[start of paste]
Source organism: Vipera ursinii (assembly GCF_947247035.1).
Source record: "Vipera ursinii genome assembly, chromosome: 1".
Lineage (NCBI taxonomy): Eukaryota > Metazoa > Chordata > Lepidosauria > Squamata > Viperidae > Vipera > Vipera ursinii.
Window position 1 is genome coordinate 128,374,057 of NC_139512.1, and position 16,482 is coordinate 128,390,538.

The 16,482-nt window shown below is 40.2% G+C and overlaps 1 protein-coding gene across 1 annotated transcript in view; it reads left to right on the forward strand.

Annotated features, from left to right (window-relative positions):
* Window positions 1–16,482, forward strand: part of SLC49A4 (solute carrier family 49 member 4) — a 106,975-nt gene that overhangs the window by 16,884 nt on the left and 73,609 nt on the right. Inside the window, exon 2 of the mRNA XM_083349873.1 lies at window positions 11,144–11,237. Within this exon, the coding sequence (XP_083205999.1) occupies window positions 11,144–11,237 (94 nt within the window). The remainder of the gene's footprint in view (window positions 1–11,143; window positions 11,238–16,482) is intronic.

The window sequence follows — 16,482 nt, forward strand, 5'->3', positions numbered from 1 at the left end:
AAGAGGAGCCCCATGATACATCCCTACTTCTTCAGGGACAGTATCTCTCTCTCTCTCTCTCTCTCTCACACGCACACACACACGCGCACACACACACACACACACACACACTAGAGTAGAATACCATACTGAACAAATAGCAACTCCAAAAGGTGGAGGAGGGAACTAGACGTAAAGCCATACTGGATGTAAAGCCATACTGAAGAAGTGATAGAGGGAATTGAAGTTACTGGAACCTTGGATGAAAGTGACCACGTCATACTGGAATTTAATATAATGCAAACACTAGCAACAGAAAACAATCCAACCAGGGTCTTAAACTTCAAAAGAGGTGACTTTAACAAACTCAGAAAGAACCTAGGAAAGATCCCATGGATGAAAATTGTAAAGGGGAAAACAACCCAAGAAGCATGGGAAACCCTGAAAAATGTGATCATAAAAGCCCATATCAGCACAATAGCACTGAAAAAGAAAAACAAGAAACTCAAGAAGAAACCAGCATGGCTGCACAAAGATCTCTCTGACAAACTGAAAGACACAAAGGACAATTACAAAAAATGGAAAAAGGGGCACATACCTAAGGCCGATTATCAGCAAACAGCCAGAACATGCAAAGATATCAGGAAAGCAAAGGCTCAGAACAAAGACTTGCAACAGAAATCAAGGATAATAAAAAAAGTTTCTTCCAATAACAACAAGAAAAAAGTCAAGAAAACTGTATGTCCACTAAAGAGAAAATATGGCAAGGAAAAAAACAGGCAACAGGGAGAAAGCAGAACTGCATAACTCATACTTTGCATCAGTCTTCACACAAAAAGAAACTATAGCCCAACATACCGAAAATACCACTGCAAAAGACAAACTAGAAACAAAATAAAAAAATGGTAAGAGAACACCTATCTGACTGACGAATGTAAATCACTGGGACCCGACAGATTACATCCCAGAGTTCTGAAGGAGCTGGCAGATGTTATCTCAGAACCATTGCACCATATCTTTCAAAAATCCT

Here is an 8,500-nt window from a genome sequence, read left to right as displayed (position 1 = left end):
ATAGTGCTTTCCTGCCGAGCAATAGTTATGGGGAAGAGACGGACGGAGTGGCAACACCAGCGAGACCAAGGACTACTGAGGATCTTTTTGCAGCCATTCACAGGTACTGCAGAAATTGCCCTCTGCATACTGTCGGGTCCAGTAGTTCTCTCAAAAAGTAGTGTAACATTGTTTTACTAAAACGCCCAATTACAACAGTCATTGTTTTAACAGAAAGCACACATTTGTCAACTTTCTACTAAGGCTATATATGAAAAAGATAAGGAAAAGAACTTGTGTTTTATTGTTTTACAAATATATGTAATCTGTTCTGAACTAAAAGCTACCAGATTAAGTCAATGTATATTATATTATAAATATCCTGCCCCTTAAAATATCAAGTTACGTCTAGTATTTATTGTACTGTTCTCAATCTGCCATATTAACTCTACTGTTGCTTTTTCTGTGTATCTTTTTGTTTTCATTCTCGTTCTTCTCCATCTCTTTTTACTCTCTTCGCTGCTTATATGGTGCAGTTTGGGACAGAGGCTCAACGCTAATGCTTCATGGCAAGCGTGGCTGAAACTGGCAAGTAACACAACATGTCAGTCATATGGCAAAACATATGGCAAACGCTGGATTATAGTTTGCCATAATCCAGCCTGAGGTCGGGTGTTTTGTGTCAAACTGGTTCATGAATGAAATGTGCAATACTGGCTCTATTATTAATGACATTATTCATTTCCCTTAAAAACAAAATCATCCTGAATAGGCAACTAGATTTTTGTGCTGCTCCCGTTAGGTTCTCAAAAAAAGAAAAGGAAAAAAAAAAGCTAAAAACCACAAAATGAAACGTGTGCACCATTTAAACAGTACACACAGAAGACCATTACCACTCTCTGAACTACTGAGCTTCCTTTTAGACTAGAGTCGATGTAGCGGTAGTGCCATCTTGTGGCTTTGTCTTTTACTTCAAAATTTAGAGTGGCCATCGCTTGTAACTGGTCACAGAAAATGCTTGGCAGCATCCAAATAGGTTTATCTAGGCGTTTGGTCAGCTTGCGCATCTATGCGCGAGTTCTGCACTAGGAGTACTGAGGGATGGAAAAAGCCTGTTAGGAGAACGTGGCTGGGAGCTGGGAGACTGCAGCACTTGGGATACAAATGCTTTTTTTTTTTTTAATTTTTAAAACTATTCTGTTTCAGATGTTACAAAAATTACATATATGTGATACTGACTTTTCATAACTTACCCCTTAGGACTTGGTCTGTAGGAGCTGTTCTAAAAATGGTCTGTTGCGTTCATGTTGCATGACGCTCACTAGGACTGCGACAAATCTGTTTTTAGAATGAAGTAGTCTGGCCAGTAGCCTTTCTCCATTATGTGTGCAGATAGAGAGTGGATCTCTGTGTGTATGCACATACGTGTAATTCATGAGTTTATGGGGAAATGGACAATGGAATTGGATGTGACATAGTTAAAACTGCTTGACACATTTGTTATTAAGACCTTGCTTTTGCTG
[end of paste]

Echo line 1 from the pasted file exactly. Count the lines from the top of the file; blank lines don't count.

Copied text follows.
Source organism: Vipera ursinii (assembly GCF_947247035.1).